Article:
SECONDLY, light and colours are allowed by all to constitute a son or species entirely different from the ideas of touch: nor will any man, I presume, say they can make themselves perceived by that sense: but there is no other immediate object of sight besides light and colours. It is therefore a direct consequence that there is no idea common to both senses.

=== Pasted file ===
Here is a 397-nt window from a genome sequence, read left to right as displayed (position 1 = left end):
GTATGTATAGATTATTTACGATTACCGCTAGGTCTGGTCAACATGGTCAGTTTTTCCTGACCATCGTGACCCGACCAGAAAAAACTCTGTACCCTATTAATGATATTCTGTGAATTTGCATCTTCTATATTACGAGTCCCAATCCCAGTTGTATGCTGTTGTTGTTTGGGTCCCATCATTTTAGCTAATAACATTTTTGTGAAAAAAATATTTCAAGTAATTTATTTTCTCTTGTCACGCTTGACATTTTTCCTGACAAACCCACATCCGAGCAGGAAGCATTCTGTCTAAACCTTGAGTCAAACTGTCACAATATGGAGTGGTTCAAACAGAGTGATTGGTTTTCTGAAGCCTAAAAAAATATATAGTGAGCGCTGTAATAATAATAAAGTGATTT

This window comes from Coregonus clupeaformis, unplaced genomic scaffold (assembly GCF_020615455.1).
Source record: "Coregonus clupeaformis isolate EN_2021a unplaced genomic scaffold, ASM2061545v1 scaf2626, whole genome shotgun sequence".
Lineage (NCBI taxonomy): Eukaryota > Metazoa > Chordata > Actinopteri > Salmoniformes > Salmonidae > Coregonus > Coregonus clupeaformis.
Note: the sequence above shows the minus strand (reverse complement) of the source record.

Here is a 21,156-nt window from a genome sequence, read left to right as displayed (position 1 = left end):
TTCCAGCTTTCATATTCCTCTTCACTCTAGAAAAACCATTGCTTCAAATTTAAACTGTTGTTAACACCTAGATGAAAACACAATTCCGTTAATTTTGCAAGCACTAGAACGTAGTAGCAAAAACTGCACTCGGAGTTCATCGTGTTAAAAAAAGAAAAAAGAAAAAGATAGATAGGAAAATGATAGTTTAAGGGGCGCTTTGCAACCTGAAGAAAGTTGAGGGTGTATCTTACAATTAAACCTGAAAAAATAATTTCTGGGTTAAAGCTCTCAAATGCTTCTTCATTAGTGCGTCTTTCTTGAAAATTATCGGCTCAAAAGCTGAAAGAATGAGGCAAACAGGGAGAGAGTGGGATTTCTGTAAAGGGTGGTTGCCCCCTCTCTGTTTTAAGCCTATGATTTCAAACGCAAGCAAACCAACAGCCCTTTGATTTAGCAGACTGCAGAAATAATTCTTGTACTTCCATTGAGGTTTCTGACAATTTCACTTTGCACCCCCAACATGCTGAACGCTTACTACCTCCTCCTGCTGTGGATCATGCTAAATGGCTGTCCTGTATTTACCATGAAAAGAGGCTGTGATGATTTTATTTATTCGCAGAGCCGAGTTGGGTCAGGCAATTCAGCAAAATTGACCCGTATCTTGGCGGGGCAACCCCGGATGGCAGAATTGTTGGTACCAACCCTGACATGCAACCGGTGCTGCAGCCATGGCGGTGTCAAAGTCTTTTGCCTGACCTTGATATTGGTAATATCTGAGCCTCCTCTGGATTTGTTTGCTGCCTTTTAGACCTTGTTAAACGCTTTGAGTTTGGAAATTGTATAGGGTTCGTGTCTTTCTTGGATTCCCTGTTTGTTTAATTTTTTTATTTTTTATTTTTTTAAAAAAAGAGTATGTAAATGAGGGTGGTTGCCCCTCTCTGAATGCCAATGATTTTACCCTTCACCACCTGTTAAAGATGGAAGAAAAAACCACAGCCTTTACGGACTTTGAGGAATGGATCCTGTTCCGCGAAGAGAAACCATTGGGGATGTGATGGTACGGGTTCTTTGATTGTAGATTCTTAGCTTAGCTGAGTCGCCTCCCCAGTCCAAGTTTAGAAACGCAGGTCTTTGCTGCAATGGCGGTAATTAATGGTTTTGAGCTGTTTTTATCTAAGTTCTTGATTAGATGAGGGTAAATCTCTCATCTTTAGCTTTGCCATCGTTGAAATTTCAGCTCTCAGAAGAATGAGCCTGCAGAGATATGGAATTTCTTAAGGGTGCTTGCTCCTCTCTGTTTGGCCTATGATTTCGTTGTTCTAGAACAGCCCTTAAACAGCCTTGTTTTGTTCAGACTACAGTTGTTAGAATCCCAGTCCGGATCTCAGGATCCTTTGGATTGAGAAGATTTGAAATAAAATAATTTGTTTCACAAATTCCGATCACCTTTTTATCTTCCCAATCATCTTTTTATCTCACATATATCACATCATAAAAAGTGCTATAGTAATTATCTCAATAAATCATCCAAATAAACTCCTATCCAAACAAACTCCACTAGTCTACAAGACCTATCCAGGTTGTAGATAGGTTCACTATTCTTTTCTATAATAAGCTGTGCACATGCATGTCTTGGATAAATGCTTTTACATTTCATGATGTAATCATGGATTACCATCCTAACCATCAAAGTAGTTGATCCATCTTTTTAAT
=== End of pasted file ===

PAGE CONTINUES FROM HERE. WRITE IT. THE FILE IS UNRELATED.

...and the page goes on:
It is a prevailing opinion, even amongst those who have thought and writ most accurately concerning our ideas and the ways whereby they enter into the understanding, that something more is perceived by sight than barely light and colours with their variations. Mr. Locke termeth sight, 'The most comprehensive of all our senses, conveying to our minds the ideas of light and colours, which are peculiar only to that sense; and also the far different ideas of space, figure, and motion. ESSAY ON HUMAN UNDERSTAND. B. ii. C. 9. S. 9. Space or distance, we have shown, is not otherwise the object of sight than of hearing. VID. sect. 46. And as for figure and extension, I leave it to anyone that shall calmly attend to his own clear and distinct ideas to decide whether he had any idea intromitted immediately and properly by sight save only light and colours: or whether it De possible for him to frame in his mind a distinct abstract idea of visible extension or figure exclusive of all colour: and on the other hand, whether he can conceive colour without visible extension? For my own part, I must confess I am not able to attain so great a nicety of abstraction: in a strict sense, I see nothing but light and colours, with their several shades and variations. He who beside these doth also perceive by sight ideas far different and distinct from them hath that faculty in a degree more perfect and comprehensive than I can pretend to. It must be owned that by the mediation of light and colours other far different ideas are suggested to my mind: but so they are by hearing, which beside sounds which are peculiar to that sense, doth by their mediation suggest not only space, figure, and motion, but also all other ideas whatsoever that can be signified by words.